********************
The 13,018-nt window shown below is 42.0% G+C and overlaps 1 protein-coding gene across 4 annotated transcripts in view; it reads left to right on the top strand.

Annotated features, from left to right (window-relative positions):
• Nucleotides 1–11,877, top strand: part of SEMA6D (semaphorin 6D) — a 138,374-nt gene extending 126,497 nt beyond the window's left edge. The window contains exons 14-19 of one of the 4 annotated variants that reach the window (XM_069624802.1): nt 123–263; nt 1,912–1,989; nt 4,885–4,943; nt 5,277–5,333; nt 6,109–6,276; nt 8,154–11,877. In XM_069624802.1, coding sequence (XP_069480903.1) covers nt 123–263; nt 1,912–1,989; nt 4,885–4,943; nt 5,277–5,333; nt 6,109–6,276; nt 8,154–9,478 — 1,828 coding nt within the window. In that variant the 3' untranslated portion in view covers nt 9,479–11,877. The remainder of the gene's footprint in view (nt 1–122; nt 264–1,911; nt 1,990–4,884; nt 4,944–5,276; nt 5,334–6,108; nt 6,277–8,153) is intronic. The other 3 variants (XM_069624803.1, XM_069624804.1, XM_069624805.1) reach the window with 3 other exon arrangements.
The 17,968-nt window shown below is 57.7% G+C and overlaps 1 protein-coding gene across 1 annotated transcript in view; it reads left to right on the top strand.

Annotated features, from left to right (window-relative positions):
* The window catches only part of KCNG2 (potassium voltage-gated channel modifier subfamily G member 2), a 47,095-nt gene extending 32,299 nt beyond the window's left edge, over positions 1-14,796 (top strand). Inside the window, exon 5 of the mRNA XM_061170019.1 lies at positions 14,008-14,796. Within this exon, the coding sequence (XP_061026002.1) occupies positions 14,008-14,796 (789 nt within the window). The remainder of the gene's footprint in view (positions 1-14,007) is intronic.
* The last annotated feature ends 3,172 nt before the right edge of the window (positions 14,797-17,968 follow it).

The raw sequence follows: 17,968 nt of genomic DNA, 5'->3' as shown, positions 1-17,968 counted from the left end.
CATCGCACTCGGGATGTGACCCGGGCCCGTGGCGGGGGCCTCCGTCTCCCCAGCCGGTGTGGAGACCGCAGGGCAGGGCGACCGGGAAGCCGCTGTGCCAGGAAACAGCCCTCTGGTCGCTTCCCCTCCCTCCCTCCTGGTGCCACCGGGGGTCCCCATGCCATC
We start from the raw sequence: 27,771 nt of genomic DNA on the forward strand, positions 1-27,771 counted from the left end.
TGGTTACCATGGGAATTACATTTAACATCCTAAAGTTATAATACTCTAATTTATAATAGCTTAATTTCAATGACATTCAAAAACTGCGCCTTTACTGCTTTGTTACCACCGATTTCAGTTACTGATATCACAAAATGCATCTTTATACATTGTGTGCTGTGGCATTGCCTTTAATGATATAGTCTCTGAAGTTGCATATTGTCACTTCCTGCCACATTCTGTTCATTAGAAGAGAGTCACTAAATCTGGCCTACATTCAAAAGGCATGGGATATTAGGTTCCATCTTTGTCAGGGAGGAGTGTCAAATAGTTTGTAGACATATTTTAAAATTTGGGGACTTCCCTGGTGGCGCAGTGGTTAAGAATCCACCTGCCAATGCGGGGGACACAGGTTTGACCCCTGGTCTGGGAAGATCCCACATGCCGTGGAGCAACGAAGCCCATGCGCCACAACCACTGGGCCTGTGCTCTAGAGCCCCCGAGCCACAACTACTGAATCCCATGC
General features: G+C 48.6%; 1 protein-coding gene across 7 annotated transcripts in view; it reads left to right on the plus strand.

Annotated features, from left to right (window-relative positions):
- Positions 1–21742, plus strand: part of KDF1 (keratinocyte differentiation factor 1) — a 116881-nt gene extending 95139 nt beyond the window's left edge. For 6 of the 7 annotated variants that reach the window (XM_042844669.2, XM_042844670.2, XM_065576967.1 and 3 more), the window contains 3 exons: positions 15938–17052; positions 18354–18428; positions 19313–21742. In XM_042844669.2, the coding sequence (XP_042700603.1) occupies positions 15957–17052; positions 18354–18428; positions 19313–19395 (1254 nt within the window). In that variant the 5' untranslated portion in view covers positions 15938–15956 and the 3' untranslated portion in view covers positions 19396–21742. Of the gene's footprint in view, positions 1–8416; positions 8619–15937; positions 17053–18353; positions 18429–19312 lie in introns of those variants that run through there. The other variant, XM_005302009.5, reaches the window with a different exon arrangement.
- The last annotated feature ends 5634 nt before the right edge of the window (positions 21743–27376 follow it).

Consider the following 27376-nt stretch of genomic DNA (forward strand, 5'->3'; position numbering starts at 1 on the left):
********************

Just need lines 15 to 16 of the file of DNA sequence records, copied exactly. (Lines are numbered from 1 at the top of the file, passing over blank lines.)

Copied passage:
- The last annotated feature ends 5634 nt before the right edge of the window (positions 21743–27376 follow it).

Consider the following 27376-nt stretch of genomic DNA (forward strand, 5'->3'; position numbering starts at 1 on the left):